Everybody agrees that those who contribute most are entitled to more rewards than those of us who contribute less.  But it's the wealth of generations, of society as a whole, that circulates through our economy, not the wealth of individuals.  Yet, regardless of the value or harm of their role in society, individuals in our system can lay claim to fortunes, not of their own creation, but cultivated by the flow of wealth through history, social progress, and technological development wrought by generations of hard working progenitors and fortuitous laws and political circumstances.

But why would the masses be interested in perpetuating a system where the richest 400 people own as much wealth as the poorest 150 million? An economic system that creates and exacerbates such disparities is doomed.  People would be unreasonable to tolerate it.

Tax rates and government priorities change over time. We had forty years of higher taxes, and now we've had thirty years of lower taxes.

It's strange that we who have benefitted so much from the investment and sacrifice of those in the past, would resist government social investment through taxes upon large amounts of the wealth we consider to be "ours,"  when such bridge-building, wetlands preservation or scientific research would greatly enrich posterity.  Granting that innovators and inventors of penicillin or laptop computers should prosper, most of the innovation and invention involved is the bequest of previous generations, and should therefore benefit society at large, not just a few fortunate individuals.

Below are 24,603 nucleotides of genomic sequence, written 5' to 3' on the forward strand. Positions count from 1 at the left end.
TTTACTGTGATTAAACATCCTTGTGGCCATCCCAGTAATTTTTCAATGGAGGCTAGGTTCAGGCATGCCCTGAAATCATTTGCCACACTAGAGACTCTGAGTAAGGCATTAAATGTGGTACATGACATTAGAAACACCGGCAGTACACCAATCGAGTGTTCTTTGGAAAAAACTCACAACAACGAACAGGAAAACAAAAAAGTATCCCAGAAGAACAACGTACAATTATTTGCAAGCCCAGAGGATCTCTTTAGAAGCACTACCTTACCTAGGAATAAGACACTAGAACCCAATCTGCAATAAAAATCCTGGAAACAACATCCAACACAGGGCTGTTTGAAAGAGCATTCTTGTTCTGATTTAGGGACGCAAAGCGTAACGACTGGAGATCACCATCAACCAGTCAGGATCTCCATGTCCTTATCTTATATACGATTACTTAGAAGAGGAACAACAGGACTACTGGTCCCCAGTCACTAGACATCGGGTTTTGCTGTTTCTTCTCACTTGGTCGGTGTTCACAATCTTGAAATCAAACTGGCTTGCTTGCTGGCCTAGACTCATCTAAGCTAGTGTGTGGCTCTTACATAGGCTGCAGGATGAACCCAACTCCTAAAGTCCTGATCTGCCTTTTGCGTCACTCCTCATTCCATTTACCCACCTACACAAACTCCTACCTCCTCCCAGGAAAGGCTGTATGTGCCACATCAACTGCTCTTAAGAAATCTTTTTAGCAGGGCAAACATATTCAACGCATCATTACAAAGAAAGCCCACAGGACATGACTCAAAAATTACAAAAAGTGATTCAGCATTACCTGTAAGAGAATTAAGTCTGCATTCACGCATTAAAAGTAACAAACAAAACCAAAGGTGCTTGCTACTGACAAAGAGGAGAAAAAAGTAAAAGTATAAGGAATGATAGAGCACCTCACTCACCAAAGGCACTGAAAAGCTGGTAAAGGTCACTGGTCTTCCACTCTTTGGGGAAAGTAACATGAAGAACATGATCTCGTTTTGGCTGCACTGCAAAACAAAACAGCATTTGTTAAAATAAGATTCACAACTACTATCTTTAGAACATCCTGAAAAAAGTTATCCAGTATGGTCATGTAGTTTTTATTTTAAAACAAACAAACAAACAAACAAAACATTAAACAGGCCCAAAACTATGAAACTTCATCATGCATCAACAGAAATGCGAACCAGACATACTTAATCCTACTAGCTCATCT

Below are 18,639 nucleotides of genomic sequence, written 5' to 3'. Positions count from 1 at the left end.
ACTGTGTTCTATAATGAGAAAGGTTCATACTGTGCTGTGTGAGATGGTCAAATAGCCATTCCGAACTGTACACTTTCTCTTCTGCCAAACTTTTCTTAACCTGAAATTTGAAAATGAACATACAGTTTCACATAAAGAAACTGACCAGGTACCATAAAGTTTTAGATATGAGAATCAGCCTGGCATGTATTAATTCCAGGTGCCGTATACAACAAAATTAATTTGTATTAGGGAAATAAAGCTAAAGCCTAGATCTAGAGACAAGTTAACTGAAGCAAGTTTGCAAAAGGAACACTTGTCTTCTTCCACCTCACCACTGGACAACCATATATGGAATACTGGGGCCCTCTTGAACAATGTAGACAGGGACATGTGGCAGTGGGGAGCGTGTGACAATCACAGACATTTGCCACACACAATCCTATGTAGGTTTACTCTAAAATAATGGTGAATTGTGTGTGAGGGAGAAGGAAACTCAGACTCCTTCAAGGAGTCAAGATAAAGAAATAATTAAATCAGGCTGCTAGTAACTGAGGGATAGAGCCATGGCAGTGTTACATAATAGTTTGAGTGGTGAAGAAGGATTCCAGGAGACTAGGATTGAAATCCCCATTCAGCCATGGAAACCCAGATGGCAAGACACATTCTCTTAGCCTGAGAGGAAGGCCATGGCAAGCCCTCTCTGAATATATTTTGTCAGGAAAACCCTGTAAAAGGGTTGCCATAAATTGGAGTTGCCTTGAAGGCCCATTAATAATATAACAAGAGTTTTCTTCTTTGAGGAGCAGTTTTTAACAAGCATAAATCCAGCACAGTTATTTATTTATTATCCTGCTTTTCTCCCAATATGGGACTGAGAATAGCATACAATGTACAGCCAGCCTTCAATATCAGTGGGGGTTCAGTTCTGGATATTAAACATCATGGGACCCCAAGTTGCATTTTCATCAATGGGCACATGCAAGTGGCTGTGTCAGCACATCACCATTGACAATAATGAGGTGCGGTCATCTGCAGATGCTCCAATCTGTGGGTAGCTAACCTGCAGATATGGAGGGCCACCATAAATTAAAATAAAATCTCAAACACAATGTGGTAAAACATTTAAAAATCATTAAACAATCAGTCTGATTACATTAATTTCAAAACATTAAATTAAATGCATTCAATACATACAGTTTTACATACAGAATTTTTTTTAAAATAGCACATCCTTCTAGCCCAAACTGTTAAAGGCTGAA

Wednesday, October 23, 2013


Today the EPA held Listening Sessions here in Manhattan.  Members of the public were invited to express their thoughts and concerns regarding regulations on existing coal-fired power plant emissions the EPA is going to propose in June of 2014.

You had to sign up to speak, and they gave you three minutes.

My say so went something like this:
We are revelers out at a fine restaurant, enjoying every delicacy of nature, but when the bill arrives, each of us turns and looks the other way.  We don't want to pick up our tab.

We're happily determined to use as much energy as we can to satiate, enrich and insulate ourselves from the rigors of nature, as long as we can ignore the cost.  The Obama Administration's pollution standards for existing power plants are inadequate.  And it is no longer reasonable for people to tolerate the large scale burning of coal and other fossil fuels for any purpose.

We need a big carbon tax.  
As long as we don't see the gutted mountain ranges, the smothered valleys and toxic streams and rivers, we play on in our dream of profit and prosperity.
As long as we don't see or smell the billowing smoke, the declining species of birds and wildlife, the climate devastation of drought and forest fire--as long as we don't see the cancer and asthma--we can turn on our electronic entertainment, our computers, our air conditioners with a carefree push on the on/off button.